Star Trek Beyond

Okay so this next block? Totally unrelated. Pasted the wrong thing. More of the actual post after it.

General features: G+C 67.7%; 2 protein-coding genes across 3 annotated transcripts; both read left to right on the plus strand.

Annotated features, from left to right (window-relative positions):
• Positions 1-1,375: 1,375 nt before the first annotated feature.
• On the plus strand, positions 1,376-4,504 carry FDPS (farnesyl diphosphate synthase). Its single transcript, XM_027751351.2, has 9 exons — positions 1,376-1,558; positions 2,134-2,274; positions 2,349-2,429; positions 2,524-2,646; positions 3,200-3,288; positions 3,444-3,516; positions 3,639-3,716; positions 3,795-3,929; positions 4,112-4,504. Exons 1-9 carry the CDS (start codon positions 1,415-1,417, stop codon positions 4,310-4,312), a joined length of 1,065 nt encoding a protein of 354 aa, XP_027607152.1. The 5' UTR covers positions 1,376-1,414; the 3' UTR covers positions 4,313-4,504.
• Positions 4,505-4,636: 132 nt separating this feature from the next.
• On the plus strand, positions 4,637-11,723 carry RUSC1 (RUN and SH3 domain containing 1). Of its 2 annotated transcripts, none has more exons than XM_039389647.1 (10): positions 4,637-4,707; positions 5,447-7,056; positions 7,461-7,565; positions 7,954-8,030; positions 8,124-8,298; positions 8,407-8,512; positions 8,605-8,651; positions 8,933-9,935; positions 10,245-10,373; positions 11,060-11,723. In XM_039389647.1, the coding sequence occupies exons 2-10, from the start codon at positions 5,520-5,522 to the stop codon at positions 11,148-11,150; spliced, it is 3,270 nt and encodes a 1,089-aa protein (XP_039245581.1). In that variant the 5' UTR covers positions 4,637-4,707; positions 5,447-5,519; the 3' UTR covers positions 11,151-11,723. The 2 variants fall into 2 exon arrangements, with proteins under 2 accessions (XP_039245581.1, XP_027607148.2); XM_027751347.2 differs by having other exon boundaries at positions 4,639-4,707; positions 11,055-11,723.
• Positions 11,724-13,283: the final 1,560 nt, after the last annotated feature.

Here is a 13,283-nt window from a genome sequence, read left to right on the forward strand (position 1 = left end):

By far the best installment of the recent Star Trek’s added to the canon, Beyond finds the crew sent on a rescue mission into an uncharted nebula, only to be attacked and the Enterprise destroyed by a race set on attacking the Federation and undermining unity and harmony in the Universe. The set-up is reminiscent of classic Star Trek and it’s exciting to watch the first 40 minutes feeling as if you’ve discovered an old episode (with better production values) that you’ve somehow missed all these years. The main crew of actors does an impressive job staying true to the original format and it’s painful to watch the talented Anton Yelchin turn in his last role as Chekov. It’s worth noting that we see Shoreh Aghdashaloo turn in an excellent and restrained performance commanding a Federation outpost as Commodore Paris. I swear, I could watch this woman read the phone book and casting deserves congratulations for putting her in uniform instead of being investigated by one. However, far too much time is spent on the crash of the Enterprise, and director Jason Lin, as the Enterprise spins apart, has too many tight shots that are confusing and can elicit a moderate degree of motion sickness. (Lin, most famous for the Fast and Furious series, might do well to note shooting spaceships and race cars are not the same thing.) Once the Enterprise crashes, the film rights itself on its plot and proceeds ahead with the introduction of Sofia Boutella as the scene-stealing Jaylah, stranded with the crew on a hostile planet. Really can’t watch enough of this girl own this film. The film proceeds along in a fast-paced, will-we-make-it-or-won’t-we fashion, but a confusing and unnecessary plot twist at the end throws things off-kilter again. Star Trek Beyond ultimately overcomes all its flaws to be a solid addition to the series and a fun romp, but it does at times lose its gravity to send the audience spinning.